Conclusion and Consequences
SunEdison has received billions of dollars in tax incentives, loans and loan guarantees from the U.S. government. The valuation of projects and subsidiaries has been critical when obtaining these loan. If Homer Parkhill's claim that there is almost no value to the assets in SunEdison is true, it must indicate that the money granted by the U.S. government has been misplaced or mishandled.
There are several factors that point to an Enron-type scenario, and it is a surprise that neither the U.S. Department of Justice nor the U.S. Securities and Exchange Commission have reacted to the situation. But at least the congressional investigations have indicated that some have started to wonder about what has happened and what is currently happening with the taxpayer money that SunEdison has already received.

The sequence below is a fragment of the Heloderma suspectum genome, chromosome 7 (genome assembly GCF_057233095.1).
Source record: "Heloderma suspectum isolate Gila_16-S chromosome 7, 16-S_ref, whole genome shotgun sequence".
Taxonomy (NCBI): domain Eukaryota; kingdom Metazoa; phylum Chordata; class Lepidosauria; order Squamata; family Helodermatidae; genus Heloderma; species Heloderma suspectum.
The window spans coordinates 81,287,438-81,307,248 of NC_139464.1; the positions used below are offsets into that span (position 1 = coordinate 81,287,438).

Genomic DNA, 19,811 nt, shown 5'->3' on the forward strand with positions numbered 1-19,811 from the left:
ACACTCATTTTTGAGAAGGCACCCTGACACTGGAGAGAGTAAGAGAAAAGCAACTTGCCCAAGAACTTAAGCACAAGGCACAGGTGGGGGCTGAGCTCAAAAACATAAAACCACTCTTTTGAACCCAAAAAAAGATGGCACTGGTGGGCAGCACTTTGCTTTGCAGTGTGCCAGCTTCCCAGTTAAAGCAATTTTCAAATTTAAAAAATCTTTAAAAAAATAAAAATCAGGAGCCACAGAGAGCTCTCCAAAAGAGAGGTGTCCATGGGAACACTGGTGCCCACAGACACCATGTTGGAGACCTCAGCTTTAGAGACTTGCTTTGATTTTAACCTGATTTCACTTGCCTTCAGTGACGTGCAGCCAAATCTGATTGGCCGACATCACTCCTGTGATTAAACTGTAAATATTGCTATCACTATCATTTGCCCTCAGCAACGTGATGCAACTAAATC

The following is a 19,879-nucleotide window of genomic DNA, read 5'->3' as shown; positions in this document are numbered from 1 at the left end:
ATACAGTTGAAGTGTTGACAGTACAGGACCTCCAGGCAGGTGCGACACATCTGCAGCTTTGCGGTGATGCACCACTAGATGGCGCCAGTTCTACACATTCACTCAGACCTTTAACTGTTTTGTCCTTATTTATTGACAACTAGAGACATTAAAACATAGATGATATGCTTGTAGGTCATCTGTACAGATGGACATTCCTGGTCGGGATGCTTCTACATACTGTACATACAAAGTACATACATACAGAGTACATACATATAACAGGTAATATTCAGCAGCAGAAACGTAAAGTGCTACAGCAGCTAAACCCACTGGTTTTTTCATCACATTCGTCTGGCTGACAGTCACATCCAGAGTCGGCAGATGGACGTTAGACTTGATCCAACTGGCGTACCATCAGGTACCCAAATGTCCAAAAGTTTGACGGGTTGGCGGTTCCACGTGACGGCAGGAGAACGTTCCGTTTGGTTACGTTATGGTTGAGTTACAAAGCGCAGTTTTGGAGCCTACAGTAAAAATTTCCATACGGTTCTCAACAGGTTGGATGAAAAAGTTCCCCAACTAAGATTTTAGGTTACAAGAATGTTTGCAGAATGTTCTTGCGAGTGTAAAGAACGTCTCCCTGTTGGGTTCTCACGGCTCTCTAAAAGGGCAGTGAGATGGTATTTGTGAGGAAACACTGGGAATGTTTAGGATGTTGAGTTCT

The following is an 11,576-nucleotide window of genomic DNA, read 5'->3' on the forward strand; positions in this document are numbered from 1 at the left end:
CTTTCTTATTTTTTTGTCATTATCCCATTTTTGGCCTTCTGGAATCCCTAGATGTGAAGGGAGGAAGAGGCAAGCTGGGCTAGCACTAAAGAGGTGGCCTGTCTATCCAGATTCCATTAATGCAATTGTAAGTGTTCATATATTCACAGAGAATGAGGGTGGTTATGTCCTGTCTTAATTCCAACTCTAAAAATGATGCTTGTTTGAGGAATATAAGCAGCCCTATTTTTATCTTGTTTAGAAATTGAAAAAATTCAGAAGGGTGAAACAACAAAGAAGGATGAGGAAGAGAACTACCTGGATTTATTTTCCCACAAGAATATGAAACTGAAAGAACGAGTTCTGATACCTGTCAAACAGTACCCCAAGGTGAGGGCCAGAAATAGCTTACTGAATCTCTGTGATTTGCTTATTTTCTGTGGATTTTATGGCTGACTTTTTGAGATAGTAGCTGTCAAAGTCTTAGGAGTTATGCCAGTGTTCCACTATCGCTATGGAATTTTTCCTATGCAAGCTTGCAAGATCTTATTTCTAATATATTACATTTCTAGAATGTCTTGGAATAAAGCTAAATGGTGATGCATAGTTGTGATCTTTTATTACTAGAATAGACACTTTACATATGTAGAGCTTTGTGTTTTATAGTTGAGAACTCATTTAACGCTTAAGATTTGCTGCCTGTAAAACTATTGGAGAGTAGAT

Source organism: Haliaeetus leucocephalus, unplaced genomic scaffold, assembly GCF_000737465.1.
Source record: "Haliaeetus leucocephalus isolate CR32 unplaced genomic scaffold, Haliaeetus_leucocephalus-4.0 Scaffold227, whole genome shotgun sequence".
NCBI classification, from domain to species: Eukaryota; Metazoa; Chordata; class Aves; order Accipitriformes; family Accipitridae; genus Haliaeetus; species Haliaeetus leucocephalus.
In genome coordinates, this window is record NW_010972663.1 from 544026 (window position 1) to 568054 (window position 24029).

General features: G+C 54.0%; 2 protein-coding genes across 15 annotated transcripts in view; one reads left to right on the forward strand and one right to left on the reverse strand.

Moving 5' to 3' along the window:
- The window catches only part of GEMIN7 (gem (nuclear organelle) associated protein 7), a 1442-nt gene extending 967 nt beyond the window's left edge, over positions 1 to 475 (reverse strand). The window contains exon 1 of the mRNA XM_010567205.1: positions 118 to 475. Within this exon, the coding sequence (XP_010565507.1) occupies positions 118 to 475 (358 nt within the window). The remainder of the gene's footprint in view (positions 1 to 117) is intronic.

It is in everyone's interest to get SunEdison's response to congress listed as a docket in this Chapter 11 case or as an SEC filling. In response to the collapse of Enron, Worldcom, and other corporations, the U.S. Congress passed the Sarbanes-Oxley Act of 2002. SunEdison has decided not to file the K-10 and Q-10 pre-petition, which is actually mandatory. Therefore, SunEdison has been successful in bypassing Sarbanes-Oxley regulation that should be a tool used to avoid a new Enron scandal.